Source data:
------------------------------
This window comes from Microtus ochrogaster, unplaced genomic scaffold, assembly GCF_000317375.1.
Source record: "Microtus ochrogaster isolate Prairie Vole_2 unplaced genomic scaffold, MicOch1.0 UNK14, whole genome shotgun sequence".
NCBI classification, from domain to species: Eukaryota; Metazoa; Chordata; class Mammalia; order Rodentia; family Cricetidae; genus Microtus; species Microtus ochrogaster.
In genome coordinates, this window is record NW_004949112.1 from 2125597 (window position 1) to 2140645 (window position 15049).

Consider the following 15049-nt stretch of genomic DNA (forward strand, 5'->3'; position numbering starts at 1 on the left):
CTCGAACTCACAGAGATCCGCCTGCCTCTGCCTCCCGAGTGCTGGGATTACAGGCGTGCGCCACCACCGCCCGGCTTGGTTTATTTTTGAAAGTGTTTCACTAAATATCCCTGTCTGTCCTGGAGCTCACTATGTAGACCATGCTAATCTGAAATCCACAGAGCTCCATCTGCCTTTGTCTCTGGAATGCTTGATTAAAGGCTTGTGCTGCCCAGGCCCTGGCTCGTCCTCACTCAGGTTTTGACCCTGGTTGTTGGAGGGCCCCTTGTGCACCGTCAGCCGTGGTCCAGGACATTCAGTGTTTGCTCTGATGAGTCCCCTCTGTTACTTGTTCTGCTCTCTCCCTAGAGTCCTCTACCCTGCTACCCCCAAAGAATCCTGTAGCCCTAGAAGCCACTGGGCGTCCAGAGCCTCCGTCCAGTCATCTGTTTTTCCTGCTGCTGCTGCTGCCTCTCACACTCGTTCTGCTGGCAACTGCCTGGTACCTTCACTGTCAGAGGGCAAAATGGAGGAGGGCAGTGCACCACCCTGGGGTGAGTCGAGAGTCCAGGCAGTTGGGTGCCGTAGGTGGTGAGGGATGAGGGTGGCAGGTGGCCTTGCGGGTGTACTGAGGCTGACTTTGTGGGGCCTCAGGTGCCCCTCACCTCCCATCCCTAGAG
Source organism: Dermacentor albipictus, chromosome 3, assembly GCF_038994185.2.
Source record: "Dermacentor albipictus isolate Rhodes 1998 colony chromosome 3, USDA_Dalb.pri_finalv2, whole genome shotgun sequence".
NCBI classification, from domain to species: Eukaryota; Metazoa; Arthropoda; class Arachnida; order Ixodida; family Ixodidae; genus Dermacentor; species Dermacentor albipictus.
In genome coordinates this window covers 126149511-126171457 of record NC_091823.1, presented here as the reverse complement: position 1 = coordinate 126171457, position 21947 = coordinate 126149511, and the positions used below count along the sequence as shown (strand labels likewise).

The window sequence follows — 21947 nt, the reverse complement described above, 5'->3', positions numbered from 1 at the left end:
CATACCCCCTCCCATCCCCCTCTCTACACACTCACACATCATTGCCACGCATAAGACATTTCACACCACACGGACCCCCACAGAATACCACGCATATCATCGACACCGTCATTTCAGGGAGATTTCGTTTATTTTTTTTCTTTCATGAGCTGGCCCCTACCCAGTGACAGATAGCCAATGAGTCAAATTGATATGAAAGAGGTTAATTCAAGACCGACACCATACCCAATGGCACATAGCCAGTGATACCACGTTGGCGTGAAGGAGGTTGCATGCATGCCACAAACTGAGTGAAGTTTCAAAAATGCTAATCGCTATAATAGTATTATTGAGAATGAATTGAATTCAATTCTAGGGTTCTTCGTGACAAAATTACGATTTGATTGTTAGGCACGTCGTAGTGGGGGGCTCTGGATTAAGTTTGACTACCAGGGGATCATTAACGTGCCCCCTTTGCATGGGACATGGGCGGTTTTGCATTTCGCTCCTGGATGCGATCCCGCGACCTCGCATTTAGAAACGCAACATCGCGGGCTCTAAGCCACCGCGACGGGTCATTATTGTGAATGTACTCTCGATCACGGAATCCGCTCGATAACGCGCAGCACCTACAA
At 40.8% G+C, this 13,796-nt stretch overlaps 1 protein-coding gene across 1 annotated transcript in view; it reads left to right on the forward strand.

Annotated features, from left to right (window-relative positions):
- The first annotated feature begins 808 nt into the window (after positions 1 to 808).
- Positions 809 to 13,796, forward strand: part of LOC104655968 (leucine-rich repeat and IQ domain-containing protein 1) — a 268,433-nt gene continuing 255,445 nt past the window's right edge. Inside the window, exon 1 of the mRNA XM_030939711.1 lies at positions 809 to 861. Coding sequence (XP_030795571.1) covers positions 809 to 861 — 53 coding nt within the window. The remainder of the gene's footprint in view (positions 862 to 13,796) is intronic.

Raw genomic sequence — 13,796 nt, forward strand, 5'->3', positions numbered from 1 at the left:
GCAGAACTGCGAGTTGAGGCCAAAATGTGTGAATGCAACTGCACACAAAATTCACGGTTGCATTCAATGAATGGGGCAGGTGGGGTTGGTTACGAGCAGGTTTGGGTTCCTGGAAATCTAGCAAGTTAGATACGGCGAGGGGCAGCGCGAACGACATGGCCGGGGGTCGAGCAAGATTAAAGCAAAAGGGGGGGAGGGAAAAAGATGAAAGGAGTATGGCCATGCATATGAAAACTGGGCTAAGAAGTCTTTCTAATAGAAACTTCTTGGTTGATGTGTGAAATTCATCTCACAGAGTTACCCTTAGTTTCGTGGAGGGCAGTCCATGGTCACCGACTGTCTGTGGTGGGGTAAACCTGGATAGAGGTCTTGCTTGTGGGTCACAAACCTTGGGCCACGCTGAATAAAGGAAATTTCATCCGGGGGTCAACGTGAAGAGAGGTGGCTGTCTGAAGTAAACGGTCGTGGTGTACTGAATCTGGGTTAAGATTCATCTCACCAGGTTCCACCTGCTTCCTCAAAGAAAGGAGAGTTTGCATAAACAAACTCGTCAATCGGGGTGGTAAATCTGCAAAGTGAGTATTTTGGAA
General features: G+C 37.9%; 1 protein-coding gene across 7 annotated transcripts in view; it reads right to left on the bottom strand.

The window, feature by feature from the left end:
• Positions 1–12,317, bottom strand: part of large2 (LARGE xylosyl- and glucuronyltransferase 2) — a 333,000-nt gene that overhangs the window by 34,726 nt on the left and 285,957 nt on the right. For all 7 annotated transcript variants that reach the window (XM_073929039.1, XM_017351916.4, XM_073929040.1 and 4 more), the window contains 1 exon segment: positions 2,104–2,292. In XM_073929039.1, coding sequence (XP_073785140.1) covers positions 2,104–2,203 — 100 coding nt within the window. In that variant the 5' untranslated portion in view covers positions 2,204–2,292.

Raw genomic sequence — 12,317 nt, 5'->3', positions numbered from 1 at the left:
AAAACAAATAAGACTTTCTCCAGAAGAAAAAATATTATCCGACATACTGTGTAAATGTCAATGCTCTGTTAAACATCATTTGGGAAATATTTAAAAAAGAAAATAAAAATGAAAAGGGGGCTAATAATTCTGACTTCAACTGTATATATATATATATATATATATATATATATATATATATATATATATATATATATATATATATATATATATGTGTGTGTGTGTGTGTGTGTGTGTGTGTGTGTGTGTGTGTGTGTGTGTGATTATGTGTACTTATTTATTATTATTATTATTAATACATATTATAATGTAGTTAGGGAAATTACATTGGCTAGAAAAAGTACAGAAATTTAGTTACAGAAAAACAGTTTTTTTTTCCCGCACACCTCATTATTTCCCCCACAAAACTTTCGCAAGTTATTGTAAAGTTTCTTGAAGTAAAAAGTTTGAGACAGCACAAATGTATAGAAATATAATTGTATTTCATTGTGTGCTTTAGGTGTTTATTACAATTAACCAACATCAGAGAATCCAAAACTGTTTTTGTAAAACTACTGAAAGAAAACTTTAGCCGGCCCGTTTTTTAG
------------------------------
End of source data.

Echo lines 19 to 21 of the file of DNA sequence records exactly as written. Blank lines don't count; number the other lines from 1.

General features: G+C 37.9%; 1 protein-coding gene across 7 annotated transcripts in view; it reads right to left on the bottom strand.

The window, feature by feature from the left end:
• Positions 1–12,317, bottom strand: part of large2 (LARGE xylosyl- and glucuronyltransferase 2) — a 333,000-nt gene that overhangs the window by 34,726 nt on the left and 285,957 nt on the right. For all 7 annotated transcript variants that reach the window (XM_073929039.1, XM_017351916.4, XM_073929040.1 and 4 more), the window contains 1 exon segment: positions 2,104–2,292. In XM_073929039.1, coding sequence (XP_073785140.1) covers positions 2,104–2,203 — 100 coding nt within the window. In that variant the 5' untranslated portion in view covers positions 2,204–2,292.